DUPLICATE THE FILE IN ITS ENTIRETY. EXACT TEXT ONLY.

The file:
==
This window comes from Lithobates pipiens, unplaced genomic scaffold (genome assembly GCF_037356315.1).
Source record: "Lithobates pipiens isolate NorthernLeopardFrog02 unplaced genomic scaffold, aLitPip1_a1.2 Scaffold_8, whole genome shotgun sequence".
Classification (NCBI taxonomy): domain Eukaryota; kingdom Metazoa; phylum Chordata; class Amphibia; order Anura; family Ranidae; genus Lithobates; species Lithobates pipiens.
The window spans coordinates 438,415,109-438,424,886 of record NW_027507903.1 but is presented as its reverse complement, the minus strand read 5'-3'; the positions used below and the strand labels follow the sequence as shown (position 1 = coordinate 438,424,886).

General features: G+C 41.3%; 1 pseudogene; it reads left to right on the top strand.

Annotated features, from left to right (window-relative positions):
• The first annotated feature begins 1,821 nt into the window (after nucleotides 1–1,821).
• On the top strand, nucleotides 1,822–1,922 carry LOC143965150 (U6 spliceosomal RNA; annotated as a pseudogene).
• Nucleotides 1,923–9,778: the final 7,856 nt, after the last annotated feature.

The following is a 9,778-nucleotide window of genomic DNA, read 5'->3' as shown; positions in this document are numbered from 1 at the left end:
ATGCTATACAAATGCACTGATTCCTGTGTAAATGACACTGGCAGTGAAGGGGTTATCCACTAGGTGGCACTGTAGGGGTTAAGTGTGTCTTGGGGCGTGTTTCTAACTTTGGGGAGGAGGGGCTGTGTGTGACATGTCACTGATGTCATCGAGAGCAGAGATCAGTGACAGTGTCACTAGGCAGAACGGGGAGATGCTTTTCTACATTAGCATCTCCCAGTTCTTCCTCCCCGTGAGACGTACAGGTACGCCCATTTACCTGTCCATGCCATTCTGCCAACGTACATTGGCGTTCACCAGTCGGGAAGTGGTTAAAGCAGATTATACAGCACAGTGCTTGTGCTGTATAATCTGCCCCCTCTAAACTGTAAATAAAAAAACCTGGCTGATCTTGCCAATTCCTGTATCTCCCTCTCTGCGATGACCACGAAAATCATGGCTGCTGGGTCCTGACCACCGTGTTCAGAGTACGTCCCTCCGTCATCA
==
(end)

This window comes from Lithobates pipiens, unplaced genomic scaffold (genome assembly GCF_037356315.1).
Source record: "Lithobates pipiens isolate NorthernLeopardFrog02 unplaced genomic scaffold, aLitPip1_a1.2 Scaffold_8, whole genome shotgun sequence".
Classification (NCBI taxonomy): domain Eukaryota; kingdom Metazoa; phylum Chordata; class Amphibia; order Anura; family Ranidae; genus Lithobates; species Lithobates pipiens.
The window spans coordinates 438,415,109-438,424,886 of record NW_027507903.1 but is presented as its reverse complement, the minus strand read 5'-3'; the positions used below and the strand labels follow the sequence as shown (position 1 = coordinate 438,424,886).

General features: G+C 41.3%; 1 pseudogene; it reads left to right on the top strand.

Annotated features, from left to right (window-relative positions):
• The first annotated feature begins 1,821 nt into the window (after nucleotides 1–1,821).
• On the top strand, nucleotides 1,822–1,922 carry LOC143965150 (U6 spliceosomal RNA; annotated as a pseudogene).
• Nucleotides 1,923–9,778: the final 7,856 nt, after the last annotated feature.

The following is a 9,778-nucleotide window of genomic DNA, read 5'->3' as shown; positions in this document are numbered from 1 at the left end:
ATGCTATACAAATGCACTGATTCCTGTGTAAATGACACTGGCAGTGAAGGGGTTATCCACTAGGTGGCACTGTAGGGGTTAAGTGTGTCTTGGGGCGTGTTTCTAACTTTGGGGAGGAGGGGCTGTGTGTGACATGTCACTGATGTCATCGAGAGCAGAGATCAGTGACAGTGTCACTAGGCAGAACGGGGAGATGCTTTTCTACATTAGCATCTCCCAGTTCTTCCTCCCCGTGAGACGTACAGGTACGCCCATTTACCTGTCCATGCCATTCTGCCAACGTACATTGGCGTTCACCAGTCGGGAAGTGGTTAAAGCAGATTATACAGCACAGTGCTTGTGCTGTATAATCTGCCCCCTCTAAACTGTAAATAAAAAAACCTGGCTGATCTTGCCAATTCCTGTATCTCCCTCTCTGCGATGACCACGAAAATCATGGCTGCTGGGTCCTGACCACCGTGTTCAGAGTACGTCCCTCCGTCATCA